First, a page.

NASHVILLE — The altar on C.K. Hiranya Gowda’s kitchen counter is small but elegant.
There’s a small sandalwood sculpture of Sri Ganesha, the elephant-headed Hindu deity, along with other small sculptures of Hanuman and Devi, two other deities.
A small oil lamp burns near the altar. Fresh flowers and fruit are set out as offerings.
Every day Gowda, a retired ear, nose and throat doctor, starts his day with prayer and meditation in front of the altar. It’s a practice he learned from his parents while growing up in rural India. Every day his prayer is the same.
“I pray that God gives me the strength to do the best I can do,” Gowda said.
The Vishnu exhibit at the Frist Center for the Visual Arts is bringing attention to home shrines or altars. Gowda’s altar is one of five Nashville-area Hindu home shrines featured, and it’s on display till the end of May. But Hindus aren’t alone in their practice: Buddhists, Catholics and even a Nashville Lutheran use them for worship.
The exhibit gives local Hindus a chance to give their neighbors a glimpse into the day-to-day practice of their religion, Gowda said.
“It’s a gift to everyone,” he said.
Ann Taylor, curator of interpretation at the Frist, helped organize the home shrine display. She has been impressed by how local Hindus make space for their faith despite the hectic pace of modern life.
“They don’t make worship a big deal,” she said. “It is part of their day-to-day life.”
Personal shrines aren’t limited to the home, said Bill Harman, professor of religion and philosophy at the University of Tennessee at Chattanooga.
Harman said shrines often are set up at workplaces. He has seen them in restaurants and even in taxi cabs. He said the shrines often include photos of spiritual teachers — Gowda’s altar, for example, includes a photo of Sathya Sai Baba, a guru from India who died this week.
The shrines provide a sense of identity for families, Harman said. Most families will begin the day with some kind of ritual at the altars. He said that at times in India’s past, worship at public temples was banned. But that didn’t stop worship at home.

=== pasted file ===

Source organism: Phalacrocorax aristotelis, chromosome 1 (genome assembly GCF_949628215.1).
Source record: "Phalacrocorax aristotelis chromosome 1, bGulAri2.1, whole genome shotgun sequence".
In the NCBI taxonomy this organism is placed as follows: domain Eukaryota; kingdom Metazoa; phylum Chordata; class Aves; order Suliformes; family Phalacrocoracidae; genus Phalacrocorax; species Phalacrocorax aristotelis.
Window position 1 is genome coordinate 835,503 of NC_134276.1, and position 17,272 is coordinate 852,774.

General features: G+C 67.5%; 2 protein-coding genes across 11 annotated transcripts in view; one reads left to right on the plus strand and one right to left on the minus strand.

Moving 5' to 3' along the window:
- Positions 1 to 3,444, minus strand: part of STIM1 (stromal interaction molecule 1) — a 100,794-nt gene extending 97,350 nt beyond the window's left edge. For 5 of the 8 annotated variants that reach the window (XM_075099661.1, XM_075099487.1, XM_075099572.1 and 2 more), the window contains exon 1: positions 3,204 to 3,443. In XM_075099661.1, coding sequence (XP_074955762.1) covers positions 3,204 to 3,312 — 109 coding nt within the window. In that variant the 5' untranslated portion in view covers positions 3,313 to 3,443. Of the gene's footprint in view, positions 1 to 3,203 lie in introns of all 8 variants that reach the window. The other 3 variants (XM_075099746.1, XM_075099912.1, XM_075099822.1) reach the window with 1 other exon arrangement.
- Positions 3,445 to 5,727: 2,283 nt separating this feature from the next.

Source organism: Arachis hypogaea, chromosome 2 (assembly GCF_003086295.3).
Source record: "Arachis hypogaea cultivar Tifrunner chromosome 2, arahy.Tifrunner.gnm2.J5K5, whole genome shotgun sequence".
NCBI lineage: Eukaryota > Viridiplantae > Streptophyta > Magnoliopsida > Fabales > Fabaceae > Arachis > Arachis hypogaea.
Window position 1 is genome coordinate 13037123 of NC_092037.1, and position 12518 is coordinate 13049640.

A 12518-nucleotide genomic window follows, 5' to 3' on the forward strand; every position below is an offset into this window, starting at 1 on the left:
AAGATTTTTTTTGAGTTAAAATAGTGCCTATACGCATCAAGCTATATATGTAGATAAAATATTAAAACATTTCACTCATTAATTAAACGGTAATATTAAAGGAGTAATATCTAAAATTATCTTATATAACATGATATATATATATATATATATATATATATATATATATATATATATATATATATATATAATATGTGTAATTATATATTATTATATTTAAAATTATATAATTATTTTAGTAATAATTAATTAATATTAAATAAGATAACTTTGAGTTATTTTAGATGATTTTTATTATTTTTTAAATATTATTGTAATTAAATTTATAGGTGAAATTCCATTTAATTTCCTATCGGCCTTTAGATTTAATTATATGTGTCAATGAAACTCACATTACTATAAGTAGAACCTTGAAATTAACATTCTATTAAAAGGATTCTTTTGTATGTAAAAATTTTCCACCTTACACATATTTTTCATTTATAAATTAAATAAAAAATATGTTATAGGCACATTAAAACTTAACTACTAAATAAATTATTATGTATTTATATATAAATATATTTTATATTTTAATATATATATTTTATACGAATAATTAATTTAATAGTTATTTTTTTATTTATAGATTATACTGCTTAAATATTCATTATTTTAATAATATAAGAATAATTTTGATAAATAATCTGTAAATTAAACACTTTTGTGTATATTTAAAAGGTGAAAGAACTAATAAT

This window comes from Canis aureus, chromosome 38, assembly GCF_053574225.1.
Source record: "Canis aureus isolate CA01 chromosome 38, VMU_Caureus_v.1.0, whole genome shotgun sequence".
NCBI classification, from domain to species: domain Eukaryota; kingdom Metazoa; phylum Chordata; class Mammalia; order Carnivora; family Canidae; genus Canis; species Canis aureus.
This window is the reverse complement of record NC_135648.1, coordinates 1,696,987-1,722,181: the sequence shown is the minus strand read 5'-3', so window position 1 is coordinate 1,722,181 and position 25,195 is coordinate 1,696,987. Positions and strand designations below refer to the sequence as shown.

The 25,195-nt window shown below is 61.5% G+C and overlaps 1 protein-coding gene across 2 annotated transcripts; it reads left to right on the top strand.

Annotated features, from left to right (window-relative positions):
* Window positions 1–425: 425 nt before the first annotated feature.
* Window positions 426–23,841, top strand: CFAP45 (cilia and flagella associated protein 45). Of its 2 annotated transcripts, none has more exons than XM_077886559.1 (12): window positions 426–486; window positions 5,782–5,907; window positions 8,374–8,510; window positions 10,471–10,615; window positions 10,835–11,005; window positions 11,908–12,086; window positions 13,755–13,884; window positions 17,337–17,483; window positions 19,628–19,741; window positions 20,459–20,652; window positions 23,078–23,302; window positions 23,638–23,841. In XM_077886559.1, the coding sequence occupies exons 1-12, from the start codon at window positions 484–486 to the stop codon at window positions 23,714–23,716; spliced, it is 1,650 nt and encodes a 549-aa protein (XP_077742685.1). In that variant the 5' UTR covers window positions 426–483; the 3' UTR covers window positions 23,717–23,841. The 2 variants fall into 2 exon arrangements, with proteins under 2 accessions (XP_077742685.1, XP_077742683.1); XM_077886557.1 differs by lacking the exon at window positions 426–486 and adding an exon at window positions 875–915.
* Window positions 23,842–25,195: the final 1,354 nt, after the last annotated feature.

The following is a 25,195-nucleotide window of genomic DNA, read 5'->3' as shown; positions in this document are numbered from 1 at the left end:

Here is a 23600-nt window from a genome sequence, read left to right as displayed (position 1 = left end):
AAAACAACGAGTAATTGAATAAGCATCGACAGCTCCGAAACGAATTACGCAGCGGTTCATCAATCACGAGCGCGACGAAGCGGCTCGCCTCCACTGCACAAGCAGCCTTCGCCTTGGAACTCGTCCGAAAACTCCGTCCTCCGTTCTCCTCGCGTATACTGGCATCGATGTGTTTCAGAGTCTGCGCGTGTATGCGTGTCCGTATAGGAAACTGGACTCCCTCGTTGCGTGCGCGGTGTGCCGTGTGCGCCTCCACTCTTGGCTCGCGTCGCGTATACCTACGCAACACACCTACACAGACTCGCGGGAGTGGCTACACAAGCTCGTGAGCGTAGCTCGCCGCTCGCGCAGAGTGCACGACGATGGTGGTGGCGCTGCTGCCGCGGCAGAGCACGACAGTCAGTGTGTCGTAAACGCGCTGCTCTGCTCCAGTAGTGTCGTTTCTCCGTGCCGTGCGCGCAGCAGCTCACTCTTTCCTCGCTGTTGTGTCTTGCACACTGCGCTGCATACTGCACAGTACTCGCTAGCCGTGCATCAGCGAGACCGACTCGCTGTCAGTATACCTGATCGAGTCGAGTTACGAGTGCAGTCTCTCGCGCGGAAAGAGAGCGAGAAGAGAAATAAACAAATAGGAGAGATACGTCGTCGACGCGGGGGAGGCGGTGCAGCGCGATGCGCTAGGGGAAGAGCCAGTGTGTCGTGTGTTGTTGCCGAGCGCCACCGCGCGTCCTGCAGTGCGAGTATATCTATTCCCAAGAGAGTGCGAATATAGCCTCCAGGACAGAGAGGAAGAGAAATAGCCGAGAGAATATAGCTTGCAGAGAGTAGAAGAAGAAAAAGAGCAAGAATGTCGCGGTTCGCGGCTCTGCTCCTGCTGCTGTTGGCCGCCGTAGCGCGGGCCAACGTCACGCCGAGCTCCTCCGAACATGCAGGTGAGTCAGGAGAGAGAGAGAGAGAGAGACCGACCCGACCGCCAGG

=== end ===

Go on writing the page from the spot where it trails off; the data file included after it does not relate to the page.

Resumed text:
“The home altar is really quite critical,” Harman said. “Over the centuries, it’s the home altar that kept Hinduism alive.”
Lutheran uses one
Eric Ryniker, a member of First Lutheran Church in downtown Nashville, set up an altar in his home several years ago. At the time, Ryniker had just started practicing a pattern of regular daily prayers known as the Divine Office. His altar started simple — a table with some prayer books on it. Now he has icons of Jesus, the Virgin Mary and two saints, along with his Bible and a photo of his daughter.
He said that having an altar helps him take his mind off the worries and distractions of life and allows him to focus on his prayers.
“When I sit there before the icons and pray the ancient prayers of the church, not only am I free from the distractions and occupations of my daily life, but it is almost as though I am stepping outside of the world,” he said.
While home shrines are common among Catholics, Ryniker said that some of his fellow Protestants are uncomfortable with them because of the biblical injunction against graven images.
He said that he doesn’t worship the icons that are part of his shrine. And he points out that an early church gathering known as the Seventh Ecumenical Council — held in in the 8th century — approved of icons.
“Because of the incarnation, they said it was OK to have earthly things as a part of spiritual life,” he said.
‘My silent space’
Lisa Ernst, who teaches Buddhist meditation in Nashville, also has a home altar, with a Buddha and an incense burner on it. For her, it is a reminder that mediation is an important part of her life.
“It is like I am honoring the practice by setting aside that space,” she said. “There is a pragmatic side to it: You are saying this is my silent space.”
Gowda credits his daily rituals and prayers for helping him keep an even keel during his career as a doctor. He specialized in treating cancer patients, which often involved long surgeries, requiring him to keep his focus for hours at a time.
Sometimes he would include his patients in his daily prayers.
He also said the altar reminds him that spiritual peace matters more than material rewards. As a doctor, he said, he often was tempted to buy a bigger house or fancier cars as signs of his success. None of that matters when we die, he said.
“At the end, nobody can take anything with them,” he said. “God said, come along. If you bring anything with you, you are too heavy for me.”
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